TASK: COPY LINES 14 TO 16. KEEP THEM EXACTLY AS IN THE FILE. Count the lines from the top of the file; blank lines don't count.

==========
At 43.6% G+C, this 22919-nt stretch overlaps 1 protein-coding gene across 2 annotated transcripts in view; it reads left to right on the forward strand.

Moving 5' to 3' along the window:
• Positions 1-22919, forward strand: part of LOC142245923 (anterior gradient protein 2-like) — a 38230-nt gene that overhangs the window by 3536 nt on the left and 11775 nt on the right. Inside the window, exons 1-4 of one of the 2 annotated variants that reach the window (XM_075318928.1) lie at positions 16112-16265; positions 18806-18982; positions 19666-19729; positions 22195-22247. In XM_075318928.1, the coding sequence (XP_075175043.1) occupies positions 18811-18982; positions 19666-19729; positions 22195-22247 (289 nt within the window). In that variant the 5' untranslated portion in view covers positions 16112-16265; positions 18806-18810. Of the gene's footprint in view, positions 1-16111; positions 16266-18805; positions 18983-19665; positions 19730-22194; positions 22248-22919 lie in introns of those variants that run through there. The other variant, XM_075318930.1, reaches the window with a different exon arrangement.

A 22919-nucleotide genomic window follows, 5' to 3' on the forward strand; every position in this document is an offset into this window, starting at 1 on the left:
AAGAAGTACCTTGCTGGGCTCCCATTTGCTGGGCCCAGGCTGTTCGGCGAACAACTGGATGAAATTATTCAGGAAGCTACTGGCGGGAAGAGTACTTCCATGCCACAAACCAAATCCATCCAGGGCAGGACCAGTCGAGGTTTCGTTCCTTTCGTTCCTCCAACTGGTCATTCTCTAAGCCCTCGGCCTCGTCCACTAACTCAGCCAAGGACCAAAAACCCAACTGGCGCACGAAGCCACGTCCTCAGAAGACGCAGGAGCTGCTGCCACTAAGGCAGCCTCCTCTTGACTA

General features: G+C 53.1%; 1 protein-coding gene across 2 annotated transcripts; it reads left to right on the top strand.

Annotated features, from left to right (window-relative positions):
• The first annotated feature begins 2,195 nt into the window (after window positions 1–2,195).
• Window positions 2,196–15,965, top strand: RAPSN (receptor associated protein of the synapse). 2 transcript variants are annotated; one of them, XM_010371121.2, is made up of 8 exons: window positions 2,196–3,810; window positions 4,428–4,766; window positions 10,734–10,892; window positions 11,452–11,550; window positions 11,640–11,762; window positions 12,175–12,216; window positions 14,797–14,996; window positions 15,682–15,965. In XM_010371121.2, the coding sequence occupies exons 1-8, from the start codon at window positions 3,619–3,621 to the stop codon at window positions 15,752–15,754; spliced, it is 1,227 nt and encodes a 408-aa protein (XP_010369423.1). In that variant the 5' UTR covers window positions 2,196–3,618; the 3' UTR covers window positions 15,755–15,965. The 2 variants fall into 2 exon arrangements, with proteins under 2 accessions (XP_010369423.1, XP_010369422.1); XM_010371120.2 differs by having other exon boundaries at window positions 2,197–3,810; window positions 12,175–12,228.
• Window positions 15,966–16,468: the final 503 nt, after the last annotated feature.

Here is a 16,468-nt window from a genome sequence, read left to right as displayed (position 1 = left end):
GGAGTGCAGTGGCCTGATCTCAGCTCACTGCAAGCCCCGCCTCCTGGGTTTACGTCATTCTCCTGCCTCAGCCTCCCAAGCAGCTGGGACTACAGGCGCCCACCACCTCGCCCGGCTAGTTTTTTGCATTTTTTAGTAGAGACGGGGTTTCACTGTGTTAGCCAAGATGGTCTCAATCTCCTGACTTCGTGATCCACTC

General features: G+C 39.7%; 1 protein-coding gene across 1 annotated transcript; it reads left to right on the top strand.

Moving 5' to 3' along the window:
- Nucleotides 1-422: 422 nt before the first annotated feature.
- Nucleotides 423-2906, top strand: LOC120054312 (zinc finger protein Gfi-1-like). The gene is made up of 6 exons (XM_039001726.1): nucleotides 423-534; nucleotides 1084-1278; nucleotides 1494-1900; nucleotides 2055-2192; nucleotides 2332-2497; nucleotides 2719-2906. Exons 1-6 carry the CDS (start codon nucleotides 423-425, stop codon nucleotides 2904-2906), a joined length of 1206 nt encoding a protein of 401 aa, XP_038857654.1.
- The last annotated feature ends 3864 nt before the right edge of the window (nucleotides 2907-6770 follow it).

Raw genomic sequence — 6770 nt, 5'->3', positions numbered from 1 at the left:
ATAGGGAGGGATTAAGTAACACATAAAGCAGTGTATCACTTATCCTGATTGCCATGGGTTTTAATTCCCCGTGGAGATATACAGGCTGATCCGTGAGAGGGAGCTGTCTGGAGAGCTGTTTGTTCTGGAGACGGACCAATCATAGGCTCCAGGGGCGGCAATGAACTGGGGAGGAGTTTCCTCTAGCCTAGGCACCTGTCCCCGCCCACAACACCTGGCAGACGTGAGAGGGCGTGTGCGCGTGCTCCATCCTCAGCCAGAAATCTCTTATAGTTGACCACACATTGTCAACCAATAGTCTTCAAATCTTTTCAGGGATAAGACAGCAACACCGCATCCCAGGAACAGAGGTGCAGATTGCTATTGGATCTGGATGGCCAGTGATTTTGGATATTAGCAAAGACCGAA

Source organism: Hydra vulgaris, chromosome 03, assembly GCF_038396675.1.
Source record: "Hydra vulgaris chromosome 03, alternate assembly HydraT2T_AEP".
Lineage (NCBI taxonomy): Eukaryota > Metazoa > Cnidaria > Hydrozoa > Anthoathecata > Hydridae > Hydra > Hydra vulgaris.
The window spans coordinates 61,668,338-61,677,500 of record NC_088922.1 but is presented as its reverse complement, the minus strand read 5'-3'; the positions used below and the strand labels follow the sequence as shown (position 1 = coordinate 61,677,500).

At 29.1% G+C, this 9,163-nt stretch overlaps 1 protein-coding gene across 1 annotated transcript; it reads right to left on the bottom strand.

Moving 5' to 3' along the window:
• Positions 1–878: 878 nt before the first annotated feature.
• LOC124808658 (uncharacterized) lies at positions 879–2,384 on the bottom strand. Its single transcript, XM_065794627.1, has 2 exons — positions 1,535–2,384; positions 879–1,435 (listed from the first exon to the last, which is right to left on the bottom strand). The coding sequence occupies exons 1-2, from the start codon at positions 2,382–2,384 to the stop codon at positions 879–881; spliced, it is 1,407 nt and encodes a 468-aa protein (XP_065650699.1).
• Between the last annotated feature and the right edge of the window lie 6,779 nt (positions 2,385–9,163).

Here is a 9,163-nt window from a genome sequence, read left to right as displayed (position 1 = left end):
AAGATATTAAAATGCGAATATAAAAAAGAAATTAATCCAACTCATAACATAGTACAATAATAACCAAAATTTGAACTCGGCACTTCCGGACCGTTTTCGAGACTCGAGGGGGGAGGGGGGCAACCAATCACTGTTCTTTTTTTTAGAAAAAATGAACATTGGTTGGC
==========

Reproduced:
Moving 5' to 3' along the window:
- Nucleotides 1-422: 422 nt before the first annotated feature.
- Nucleotides 423-2906, top strand: LOC120054312 (zinc finger protein Gfi-1-like). The gene is made up of 6 exons (XM_039001726.1): nucleotides 423-534; nucleotides 1084-1278; nucleotides 1494-1900; nucleotides 2055-2192; nucleotides 2332-2497; nucleotides 2719-2906. Exons 1-6 carry the CDS (start codon nucleotides 423-425, stop codon nucleotides 2904-2906), a joined length of 1206 nt encoding a protein of 401 aa, XP_038857654.1.